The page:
Creativity is what makes humans distinctly in the image of God, its purpose being to express the human condition or experience (34–35). Because there is no moral construction within the art form itself, Campbell asserts that there is a connection between the gospel and the arts regardless of the medium, obscurity of art form, or whether it is aural or visual (34). There is a connection to Jesus Himself in the arts because the humanity we express resonates with His humanity as well (35).
Through interviews with various artists and his discussion on evangelism to the arts, Campbell depicts the artist as misunderstood by a church and the rest of the non-artistic community. This alienation of the arts often drives those with creativity away from the local Body instead of into the arms of Christ.
Often society sees devoted practice time, late nights, and sleeping in as overly indulgent and self-absorbed. This lifestyle that Campbell presents as a norm for those in the artistic community often deters churches from ministering to artists. Taking jobs late on Saturday nights or Sundays hinder them from attending the normal weekly worship service, but these times are when the majority of work is available (89).
However, the lifestyle and career choice of an artist can have a negative aspect. Campbell attempts to address the immorality that is often dominant within the artistic culture, where drugs, alcohol abuse, and loose sexual morals are rampant (88). This perpetual practice of sin that makes artists feel accepted within the artistic community often causes them to feel judged by the Christian community and causes division between them.
While a theology of the arts is addressed in blanket statements, the subject requires more explanation than Campbell offers. How do arts function within a ministry? Is this function consistent with biblical sources? Additional content would aid the reader in understanding the relationship between ministry and the arts. While it was not Campbell’s intent to write a theological guide to the arts in ministry, more attention is needed in this area given that he desires to bond the two in practice.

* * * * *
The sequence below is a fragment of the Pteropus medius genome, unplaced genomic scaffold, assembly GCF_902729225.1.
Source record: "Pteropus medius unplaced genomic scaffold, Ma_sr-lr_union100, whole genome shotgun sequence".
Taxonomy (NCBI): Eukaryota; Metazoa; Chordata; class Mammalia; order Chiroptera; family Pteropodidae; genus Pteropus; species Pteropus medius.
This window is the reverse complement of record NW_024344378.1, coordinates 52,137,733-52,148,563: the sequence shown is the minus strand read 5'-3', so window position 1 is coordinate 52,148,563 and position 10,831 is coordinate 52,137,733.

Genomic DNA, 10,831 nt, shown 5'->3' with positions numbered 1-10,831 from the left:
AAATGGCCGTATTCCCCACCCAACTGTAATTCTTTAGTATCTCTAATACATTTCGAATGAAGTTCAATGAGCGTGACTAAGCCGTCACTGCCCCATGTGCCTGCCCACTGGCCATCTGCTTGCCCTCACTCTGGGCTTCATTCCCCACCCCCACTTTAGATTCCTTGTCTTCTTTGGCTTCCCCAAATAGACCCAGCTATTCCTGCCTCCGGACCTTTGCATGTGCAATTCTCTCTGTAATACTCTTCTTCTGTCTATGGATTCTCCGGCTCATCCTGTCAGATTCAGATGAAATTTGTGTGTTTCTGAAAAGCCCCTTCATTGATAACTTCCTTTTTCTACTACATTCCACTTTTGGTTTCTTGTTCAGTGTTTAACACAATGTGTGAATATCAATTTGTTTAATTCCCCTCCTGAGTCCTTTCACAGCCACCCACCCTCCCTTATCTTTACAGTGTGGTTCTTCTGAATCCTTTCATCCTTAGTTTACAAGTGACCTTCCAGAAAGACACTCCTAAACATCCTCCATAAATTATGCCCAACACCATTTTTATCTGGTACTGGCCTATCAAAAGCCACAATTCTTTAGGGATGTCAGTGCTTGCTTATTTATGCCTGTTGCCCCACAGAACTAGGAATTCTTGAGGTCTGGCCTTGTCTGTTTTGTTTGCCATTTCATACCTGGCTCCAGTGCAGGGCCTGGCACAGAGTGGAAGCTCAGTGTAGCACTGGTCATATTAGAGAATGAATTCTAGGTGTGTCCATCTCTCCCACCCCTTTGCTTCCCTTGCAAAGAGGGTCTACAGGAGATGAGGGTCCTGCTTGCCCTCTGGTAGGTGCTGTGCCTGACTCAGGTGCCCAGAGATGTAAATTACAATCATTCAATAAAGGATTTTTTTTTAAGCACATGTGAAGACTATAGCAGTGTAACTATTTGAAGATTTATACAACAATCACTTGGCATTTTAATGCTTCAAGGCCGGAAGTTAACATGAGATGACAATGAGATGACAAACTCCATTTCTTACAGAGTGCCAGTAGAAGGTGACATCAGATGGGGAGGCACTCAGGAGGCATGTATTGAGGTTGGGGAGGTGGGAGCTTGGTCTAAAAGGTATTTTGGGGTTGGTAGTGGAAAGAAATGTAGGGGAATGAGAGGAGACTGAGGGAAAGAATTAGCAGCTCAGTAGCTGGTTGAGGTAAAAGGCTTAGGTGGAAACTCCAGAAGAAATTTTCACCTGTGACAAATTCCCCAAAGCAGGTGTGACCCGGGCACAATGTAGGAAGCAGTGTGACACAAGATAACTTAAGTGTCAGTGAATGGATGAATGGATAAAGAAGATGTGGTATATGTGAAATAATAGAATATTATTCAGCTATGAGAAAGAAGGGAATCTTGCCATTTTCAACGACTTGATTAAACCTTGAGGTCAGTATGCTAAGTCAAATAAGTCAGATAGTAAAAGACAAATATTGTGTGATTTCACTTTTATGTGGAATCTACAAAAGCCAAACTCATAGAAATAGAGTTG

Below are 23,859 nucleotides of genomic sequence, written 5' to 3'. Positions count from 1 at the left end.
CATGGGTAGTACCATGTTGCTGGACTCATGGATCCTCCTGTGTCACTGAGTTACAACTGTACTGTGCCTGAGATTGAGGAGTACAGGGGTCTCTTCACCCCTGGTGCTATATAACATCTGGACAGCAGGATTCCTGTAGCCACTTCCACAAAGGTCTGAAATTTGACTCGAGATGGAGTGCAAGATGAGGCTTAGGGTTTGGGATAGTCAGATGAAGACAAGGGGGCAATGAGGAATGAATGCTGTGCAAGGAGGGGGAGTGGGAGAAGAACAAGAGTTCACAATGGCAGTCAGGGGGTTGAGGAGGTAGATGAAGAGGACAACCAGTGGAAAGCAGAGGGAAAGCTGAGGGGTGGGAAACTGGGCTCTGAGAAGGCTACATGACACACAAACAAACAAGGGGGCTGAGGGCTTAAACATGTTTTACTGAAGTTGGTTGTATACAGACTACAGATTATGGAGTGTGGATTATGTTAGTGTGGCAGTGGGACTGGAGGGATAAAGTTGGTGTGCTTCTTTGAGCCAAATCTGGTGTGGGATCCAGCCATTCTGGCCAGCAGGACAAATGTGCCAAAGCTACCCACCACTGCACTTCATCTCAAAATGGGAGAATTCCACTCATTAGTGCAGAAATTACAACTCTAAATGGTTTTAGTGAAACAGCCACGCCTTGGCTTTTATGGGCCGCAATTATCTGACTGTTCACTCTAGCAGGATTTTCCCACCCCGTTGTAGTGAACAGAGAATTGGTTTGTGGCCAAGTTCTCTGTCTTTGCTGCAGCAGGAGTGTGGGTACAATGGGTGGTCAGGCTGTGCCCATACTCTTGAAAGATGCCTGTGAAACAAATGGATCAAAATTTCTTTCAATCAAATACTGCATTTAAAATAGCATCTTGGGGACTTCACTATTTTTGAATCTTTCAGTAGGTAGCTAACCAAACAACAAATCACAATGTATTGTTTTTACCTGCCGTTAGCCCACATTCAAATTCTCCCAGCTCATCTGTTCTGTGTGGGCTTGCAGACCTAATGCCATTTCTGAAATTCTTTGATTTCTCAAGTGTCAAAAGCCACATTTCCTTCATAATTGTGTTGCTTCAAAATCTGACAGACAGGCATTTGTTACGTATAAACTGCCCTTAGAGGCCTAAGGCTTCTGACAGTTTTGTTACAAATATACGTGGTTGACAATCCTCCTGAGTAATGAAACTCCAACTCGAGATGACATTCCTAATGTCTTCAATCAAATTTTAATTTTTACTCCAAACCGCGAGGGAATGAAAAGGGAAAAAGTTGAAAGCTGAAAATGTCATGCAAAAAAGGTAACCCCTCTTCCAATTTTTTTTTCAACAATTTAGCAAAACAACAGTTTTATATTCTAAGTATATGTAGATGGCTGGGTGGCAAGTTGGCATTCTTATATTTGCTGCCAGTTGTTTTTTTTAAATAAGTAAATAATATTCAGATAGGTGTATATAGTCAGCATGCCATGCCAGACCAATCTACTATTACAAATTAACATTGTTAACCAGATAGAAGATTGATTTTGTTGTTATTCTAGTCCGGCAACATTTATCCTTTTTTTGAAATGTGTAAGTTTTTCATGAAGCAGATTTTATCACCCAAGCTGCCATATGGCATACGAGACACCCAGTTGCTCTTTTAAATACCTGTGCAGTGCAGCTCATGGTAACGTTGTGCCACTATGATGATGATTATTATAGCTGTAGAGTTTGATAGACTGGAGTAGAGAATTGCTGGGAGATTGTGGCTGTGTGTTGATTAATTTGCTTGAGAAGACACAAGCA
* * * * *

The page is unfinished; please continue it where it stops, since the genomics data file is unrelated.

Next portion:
Campbell does well in speaking to both sides of the artist and church relationship. He places responsibility on the church to reach the artist, but also calls artists to reject the worldliness of the arts community. It is difficult to live in the world but not be of it, but it can be done through a mutually beneficial partnership. Although some arguments need more elaboration, those that are expounded upon are stimulating. Campbell makes bold statements without providing sufficient reasoning for his arguments.
This book is thought provoking despite this reader’s desire for some arguments to be explained in greater detail. It gives the local ministry an interesting insight into the artistic mind while appealing to the artist to realize the purpose behind the gift of art (35). The target audience is mentioned within Campbell’s stated purpose: artists, pastors, and “‘ordinary’ church folk” (12). Evangelism can be a daunting task, and Campbell challenges the artist to participate through the unique gift with which God has blessed them.
Southwestern Baptist Theological Seminary
Fort Worth, TX